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Friday, September 12, 2008

David Friedman on Land Value Tax

Prof. Friedman, I actually didn’t say “support”, I said “defend”. Your father defended LVT as the least bad kind of tax, and you in effect just did nearly the same thing in your comment. Since I know you are an anarchist who supports markets in everything — including competing voluntary legal systems — I would never say you consider a Land Value Tax to be “ideal”.

Note that defenders of LVT point not only to the inelasticity of the land supply, but also to how it recaptures some of the community/government investments in local infrastructure that get capitalized into land values. This is why geoanarchist Prof. Fred Foldvary proposed the following language for the Libertarian Party platform. I wonder if you would find much in it to disagree with.

Given that an imposed government exists and obtains revenue, these are the sources proposed by the Libertarian Party, as being the least worst for liberty and economic well being:

1. Voluntary user fees, for services provided by government, when feasible. Proposing such fees does not imply that the LP favors government provision, but only that given such provision, user fees are the least worst way to finance services with specific beneficiaries.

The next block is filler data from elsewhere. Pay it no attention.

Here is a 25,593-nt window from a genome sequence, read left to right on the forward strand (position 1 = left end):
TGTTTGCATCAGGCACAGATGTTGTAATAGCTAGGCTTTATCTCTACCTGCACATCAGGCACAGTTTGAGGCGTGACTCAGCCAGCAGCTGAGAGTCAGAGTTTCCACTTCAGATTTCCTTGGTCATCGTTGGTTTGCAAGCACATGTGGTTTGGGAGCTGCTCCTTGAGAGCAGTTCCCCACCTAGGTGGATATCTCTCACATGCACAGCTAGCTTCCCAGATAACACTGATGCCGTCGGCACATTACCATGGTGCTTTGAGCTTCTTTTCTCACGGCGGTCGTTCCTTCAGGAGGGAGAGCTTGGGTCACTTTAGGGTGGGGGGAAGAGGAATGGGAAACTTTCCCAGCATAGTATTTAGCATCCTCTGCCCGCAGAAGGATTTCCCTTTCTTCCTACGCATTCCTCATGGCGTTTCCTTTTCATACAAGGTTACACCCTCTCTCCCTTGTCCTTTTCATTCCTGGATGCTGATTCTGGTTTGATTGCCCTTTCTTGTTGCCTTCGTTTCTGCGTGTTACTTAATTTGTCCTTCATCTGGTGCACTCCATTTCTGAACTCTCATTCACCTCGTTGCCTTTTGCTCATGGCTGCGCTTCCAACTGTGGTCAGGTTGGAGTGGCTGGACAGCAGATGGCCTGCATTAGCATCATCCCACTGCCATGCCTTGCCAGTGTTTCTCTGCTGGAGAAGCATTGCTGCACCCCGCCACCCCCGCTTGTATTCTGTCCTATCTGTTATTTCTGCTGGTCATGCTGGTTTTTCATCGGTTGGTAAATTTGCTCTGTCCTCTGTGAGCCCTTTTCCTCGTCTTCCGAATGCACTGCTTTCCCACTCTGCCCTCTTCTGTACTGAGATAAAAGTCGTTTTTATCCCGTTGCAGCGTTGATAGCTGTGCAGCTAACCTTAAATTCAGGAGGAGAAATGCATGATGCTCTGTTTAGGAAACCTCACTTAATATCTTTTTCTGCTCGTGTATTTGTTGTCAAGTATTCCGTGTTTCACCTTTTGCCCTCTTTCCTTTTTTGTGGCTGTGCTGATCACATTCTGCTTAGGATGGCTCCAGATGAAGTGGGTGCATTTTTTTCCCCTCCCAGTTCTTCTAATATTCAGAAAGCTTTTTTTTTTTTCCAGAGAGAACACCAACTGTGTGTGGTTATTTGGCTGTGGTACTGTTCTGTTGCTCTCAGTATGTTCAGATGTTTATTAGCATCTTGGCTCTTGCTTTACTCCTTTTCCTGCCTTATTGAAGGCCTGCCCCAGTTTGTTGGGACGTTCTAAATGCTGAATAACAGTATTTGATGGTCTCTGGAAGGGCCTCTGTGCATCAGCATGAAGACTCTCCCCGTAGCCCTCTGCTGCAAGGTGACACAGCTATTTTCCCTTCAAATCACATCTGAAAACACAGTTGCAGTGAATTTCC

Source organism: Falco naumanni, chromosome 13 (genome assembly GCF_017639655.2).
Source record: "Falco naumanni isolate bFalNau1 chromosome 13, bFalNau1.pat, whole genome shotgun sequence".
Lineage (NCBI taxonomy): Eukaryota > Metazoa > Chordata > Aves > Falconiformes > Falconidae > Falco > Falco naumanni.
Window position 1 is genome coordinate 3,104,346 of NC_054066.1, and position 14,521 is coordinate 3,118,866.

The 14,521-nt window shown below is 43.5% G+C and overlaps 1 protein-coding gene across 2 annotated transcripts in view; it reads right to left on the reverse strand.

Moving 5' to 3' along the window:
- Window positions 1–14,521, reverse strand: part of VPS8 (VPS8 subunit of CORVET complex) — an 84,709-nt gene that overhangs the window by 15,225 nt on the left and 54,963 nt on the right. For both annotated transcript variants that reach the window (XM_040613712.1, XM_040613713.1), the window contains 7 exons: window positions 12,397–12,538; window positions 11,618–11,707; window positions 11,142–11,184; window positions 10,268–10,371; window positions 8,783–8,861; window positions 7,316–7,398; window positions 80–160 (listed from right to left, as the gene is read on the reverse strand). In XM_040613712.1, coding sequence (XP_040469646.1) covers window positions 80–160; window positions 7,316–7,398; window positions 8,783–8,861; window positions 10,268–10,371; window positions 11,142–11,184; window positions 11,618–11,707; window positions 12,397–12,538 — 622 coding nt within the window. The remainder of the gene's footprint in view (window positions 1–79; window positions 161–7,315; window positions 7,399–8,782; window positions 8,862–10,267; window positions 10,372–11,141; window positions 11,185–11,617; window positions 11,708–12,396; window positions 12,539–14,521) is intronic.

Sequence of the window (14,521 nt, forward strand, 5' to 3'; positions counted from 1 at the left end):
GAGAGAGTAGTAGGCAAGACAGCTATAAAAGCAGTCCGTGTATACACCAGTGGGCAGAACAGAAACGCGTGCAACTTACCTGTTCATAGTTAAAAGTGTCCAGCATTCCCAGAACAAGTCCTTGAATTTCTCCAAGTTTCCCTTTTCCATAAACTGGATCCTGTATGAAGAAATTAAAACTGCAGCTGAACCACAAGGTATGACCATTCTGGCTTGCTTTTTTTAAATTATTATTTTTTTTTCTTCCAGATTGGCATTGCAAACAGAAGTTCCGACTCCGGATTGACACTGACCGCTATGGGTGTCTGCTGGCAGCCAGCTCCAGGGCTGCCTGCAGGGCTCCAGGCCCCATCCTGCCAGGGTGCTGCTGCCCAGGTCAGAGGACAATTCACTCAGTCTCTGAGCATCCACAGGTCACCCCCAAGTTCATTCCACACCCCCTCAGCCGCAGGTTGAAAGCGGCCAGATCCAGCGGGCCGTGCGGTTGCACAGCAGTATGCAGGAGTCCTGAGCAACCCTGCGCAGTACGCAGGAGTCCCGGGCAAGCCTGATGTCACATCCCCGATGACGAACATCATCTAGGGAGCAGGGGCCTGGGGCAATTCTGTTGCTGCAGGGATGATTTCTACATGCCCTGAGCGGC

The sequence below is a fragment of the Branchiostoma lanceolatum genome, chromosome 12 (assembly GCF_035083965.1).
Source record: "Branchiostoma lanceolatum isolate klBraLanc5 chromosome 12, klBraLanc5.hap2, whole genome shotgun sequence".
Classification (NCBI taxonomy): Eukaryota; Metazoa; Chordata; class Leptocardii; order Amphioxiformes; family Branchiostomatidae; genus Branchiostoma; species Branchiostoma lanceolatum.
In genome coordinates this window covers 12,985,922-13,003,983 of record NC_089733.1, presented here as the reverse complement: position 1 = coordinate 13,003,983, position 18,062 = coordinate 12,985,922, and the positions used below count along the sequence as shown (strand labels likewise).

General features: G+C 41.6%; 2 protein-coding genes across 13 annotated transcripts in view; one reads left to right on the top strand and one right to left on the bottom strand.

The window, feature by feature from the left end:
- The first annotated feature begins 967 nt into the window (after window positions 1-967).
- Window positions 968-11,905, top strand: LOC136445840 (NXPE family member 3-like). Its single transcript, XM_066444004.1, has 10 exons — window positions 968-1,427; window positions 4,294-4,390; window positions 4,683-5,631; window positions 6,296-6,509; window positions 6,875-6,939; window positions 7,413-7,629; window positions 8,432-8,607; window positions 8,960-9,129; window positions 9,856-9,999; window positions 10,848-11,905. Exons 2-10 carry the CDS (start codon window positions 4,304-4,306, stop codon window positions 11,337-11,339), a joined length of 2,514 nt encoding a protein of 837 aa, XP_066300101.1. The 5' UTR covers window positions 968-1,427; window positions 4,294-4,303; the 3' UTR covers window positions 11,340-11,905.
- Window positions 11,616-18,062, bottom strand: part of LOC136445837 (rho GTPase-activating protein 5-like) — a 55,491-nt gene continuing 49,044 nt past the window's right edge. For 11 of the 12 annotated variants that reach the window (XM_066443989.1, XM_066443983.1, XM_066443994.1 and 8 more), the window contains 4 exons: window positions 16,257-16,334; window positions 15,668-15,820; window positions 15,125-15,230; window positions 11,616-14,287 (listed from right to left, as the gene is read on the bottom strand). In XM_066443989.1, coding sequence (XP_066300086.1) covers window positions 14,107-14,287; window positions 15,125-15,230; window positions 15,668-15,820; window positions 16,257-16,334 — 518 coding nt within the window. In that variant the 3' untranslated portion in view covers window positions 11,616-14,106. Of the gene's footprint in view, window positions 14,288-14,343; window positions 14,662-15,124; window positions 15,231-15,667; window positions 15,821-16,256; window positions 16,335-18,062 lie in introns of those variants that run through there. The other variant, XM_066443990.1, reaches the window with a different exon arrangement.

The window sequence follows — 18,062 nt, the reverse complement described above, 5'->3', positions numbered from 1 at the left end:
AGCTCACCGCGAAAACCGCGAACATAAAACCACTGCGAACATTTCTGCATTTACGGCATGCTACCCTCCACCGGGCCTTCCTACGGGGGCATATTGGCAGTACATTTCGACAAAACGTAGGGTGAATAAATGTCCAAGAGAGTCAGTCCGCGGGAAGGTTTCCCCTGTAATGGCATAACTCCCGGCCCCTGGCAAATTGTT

2. Pollution levies based on the damage caused by the emissions. Pollution is tresspass and an invasion of the property of others, and the levy is compensation for damages.

3. Assessments based on the value of land, as government works and services increase land value, and so long as these are provided and funded by government, a levy based on the site value returns to government that land value and rent added by the services. Proposing this revenue source does not imply that the LP favors government provision, only that given such provision, a charge on the generated land value and rent is less unjust and less economically damaging than general taxes on income and sales.

4. Tolls on highways and streets just high enough to prevent congestion. Such tolls would be charge by private providers, and make the use of streets and highways more efficient.

All taxes other than the above should be abolished, in particular all taxes on wages, interest, dividends, and profits; all taxes on the sale of goods and services; and taxes on buildings and other real estate improvements.